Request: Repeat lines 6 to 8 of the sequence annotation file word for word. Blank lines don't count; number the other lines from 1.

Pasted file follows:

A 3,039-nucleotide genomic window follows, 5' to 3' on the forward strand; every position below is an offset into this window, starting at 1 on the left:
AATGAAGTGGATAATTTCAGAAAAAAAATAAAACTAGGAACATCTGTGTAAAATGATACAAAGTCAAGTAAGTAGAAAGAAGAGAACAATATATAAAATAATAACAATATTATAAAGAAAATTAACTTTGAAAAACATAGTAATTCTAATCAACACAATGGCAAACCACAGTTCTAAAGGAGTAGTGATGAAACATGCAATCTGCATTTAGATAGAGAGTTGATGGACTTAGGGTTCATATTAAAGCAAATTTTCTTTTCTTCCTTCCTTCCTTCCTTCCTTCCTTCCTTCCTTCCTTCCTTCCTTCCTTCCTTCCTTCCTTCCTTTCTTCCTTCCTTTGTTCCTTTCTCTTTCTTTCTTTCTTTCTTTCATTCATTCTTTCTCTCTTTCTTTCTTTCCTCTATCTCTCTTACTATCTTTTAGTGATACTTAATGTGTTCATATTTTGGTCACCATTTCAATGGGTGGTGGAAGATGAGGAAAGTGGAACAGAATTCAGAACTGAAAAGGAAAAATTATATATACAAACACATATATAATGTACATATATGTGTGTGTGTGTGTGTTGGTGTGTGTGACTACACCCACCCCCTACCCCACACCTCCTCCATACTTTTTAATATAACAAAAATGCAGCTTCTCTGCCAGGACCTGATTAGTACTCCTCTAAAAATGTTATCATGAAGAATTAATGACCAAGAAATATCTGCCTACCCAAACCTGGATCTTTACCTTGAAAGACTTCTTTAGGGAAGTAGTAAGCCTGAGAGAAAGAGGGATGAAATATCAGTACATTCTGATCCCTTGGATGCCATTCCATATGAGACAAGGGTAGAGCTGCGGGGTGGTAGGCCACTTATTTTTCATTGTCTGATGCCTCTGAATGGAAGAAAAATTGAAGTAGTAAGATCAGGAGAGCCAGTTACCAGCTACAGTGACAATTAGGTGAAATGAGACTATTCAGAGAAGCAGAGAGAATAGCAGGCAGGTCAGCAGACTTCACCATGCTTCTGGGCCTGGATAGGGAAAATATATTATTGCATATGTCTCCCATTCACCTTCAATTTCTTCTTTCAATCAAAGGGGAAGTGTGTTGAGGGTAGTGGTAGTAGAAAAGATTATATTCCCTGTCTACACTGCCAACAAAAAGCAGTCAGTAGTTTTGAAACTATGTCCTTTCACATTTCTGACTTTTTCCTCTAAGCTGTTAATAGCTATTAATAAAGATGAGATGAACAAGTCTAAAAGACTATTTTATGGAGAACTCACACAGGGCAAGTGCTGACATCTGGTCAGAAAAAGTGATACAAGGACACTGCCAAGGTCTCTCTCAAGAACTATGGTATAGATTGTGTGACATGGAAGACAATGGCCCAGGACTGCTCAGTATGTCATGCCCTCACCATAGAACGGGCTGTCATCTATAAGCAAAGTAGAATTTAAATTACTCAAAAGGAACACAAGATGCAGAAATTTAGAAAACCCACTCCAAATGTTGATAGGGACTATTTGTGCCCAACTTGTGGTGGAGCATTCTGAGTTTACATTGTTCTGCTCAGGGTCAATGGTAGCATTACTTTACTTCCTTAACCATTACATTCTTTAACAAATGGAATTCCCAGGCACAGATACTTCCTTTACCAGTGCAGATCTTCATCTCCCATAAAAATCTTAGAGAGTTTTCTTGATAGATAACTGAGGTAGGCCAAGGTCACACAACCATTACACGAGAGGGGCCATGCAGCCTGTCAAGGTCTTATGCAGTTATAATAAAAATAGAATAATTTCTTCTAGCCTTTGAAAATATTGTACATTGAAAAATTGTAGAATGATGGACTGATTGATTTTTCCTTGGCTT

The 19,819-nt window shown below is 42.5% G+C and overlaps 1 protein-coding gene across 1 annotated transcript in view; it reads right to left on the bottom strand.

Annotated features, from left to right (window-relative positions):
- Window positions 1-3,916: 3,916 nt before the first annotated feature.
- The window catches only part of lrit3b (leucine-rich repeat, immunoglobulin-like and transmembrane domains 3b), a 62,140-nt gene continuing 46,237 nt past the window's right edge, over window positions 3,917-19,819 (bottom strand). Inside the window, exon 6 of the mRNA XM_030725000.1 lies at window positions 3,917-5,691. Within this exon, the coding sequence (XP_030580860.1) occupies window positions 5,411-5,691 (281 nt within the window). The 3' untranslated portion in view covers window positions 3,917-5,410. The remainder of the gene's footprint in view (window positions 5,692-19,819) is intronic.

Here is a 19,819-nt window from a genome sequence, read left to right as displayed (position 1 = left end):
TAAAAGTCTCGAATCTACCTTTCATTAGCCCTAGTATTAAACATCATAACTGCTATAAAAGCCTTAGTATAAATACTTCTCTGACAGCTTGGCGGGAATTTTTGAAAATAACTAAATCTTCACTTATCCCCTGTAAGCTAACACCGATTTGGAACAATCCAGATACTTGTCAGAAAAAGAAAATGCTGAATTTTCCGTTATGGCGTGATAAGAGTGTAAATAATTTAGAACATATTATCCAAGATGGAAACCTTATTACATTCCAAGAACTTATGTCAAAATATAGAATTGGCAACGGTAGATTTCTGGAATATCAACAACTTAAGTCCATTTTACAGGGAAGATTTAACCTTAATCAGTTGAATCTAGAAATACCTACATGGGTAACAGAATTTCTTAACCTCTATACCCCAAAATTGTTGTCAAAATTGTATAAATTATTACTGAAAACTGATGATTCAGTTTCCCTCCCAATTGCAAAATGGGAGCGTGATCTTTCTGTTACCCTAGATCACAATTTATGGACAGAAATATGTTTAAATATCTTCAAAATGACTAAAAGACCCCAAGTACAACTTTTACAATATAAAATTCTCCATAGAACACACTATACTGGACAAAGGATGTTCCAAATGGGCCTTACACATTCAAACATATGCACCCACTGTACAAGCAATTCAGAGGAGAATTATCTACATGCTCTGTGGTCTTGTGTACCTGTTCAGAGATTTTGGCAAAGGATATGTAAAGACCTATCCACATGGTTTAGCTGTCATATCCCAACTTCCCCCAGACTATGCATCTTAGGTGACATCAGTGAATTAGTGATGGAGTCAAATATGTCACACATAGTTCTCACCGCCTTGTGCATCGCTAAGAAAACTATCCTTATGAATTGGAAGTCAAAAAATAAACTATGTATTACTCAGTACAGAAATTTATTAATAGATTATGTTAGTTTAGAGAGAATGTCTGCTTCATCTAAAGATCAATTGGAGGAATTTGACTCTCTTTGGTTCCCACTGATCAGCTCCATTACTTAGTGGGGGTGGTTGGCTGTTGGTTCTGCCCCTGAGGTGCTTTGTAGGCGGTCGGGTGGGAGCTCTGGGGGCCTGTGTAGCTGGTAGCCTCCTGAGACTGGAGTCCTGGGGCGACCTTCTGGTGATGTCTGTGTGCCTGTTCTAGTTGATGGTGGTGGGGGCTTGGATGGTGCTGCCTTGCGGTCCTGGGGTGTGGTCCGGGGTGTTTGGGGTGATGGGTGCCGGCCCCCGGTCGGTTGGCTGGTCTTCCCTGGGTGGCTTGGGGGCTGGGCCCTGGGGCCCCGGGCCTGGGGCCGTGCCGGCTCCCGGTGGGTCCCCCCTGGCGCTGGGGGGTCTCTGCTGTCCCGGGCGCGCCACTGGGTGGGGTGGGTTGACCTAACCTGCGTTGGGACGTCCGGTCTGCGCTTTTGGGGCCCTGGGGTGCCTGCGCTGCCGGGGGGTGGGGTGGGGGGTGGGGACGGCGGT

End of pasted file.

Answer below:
- The window catches only part of lrit3b (leucine-rich repeat, immunoglobulin-like and transmembrane domains 3b), a 62,140-nt gene continuing 46,237 nt past the window's right edge, over window positions 3,917-19,819 (bottom strand). Inside the window, exon 6 of the mRNA XM_030725000.1 lies at window positions 3,917-5,691. Within this exon, the coding sequence (XP_030580860.1) occupies window positions 5,411-5,691 (281 nt within the window). The 3' untranslated portion in view covers window positions 3,917-5,410. The remainder of the gene's footprint in view (window positions 5,692-19,819) is intronic.

Here is a 19,819-nt window from a genome sequence, read left to right as displayed (position 1 = left end):
TAAAAGTCTCGAATCTACCTTTCATTAGCCCTAGTATTAAACATCATAACTGCTATAAAAGCCTTAGTATAAATACTTCTCTGACAGCTTGGCGGGAATTTTTGAAAATAACTAAATCTTCACTTATCCCCTGTAAGCTAACACCGATTTGGAACAATCCAGATACTTGTCAGAAAAAGAAAATGCTGAATTTTCCGTTATGGCGTGATAAGAGTGTAAATAATTTAGAACATATTATCCAAGATGGAAACCTTATTACATTCCAAGAACTTATGTCAAAATATAGAATTGGCAACGGTAGATTTCTGGAATATCAACAACTTAAGTCCATTTTACAGGGAAGATTTAACCTTAATCAGTTGAATCTAGAAATACCTACATGGGTAACAGAATTTCTTAACCTCTATACCCCAAAATTGTTGTCAAAATTGTATAAATTATTACTGAAAACTGATGATTCAGTTTCCCTCCCAATTGCAAAATGGGAGCGTGATCTTTCTGTTACCCTAGATCACAATTTATGGACAGAAATATGTTTAAATATCTTCAAAATGACTAAAAGACCCCAAGTACAACTTTTACAATATAAAATTCTCCATAGAACACACTATACTGGACAAAGGATGTTCCAAATGGGCCTTACACATTCAAACATATGCACCCACTGTACAAGCAATTCAGAGGAGAATTATCTACATGCTCTGTGGTCTTGTGTACCTGTTCAGAGATTTTGGCAAAGGATATGTAAAGACCTATCCACATGGTTTAGCTGTCATATCCCAACTTCCCCCAGACTATGCATCTTAGGTGACATCAGTGAATTAGTGATGGAGTCAAATATGTCACACATAGTTCTCACCGCCTTGTGCATCGCTAAGAAAACTATCCTTATGAATTGGAAGTCAAAAAATAAACTATGTATTACTCAGTACAGAAATTTATTAATAGATTATGTTAGTTTAGAGAGAATGTCTGCTTCATCTAAAGATCAATTGGAGGAATTTGACTCTCTTTGGTTCCCACTGATCAGCTCCATTACTTAGTGGGGGTGGTTGGCTGTTGGTTCTGCCCCTGAGGTGCTTTGTAGGCGGTCGGGTGGGAGCTCTGGGGGCCTGTGTAGCTGGTAGCCTCCTGAGACTGGAGTCCTGGGGCGACCTTCTGGTGATGTCTGTGTGCCTGTTCTAGTTGATGGTGGTGGGGGCTTGGATGGTGCTGCCTTGCGGTCCTGGGGTGTGGTCCGGGGTGTTTGGGGTGATGGGTGCCGGCCCCCGGTCGGTTGGCTGGTCTTCCCTGGGTGGCTTGGGGGCTGGGCCCTGGGGCCCCGGGCCTGGGGCCGTGCCGGCTCCCGGTGGGTCCCCCCTGGCGCTGGGGGGTCTCTGCTGTCCCGGGCGCGCCACTGGGTGGGGTGGGTTGACCTAACCTGCGTTGGGACGTCCGGTCTGCGCTTTTGGGGCCCTGGGGTGCCTGCGCTGCCGGGGGGTGGGGTGGGGGGTGGGGACGGCGGT